As you can see in the screenshot above; there are two customers which won’t be in the result set. Customers with id 4 and 5. because these rows are not matching with customer_id field in the orders table. In LEFT Outer merge, only records from Left table with matching rows of the right table will be selected.
Right Outer (all rows from second, matching from first)
Sometimes you need to fetch all rows from second table, regardless if they exists in the first table or not. In that case, you would need to use another type of Join called Right Outer. With this type of Join you get all rows from the RIGHT (or second) table, with their matching rows from left (or first table). Here is an example:
As you can see in above screenshot; all rows from customers table is showed in the result set, however only 4 rows of that is matching with the orders table. if there is a record in orders table that doesn’t match it will come as Null (two red rows in the result set).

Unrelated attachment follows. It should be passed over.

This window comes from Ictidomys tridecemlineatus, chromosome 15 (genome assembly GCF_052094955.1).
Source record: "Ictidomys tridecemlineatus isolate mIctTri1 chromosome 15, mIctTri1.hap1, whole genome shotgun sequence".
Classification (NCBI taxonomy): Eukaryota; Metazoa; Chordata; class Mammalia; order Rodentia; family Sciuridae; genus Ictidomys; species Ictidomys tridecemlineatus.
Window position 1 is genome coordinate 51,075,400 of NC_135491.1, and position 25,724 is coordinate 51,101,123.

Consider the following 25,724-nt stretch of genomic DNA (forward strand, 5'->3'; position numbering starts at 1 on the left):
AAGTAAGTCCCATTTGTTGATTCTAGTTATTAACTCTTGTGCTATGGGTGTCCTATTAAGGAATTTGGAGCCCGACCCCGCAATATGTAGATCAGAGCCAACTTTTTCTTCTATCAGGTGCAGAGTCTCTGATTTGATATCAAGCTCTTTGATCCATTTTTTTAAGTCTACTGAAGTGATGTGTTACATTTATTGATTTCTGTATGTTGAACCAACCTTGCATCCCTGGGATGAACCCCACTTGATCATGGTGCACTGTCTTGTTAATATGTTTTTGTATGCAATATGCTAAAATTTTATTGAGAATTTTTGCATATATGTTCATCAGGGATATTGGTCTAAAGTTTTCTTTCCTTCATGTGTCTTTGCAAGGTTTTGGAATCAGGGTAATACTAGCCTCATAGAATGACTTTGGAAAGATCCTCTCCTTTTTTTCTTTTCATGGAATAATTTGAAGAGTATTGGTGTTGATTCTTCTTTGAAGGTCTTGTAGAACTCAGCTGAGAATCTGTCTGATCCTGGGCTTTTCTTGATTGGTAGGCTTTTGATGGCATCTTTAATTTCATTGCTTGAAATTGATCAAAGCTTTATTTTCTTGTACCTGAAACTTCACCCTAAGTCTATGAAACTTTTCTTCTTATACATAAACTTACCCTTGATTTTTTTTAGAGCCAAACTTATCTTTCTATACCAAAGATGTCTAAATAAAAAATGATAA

Full Outer (all rows from both)
This type of join/merge is normally the safest among all. this will return all rows from both tables (matching and non-matching). you will have all rows from first table, and all rows from the second table, and all matching rows. with this method you won’t loose any records.
This result set as you can see is 7 rows. 4 rows matching in both tables. 2 rows only in customer table, but not in orders table. 1 row only in orders table, but not in customers table.
Inner (only matching rows)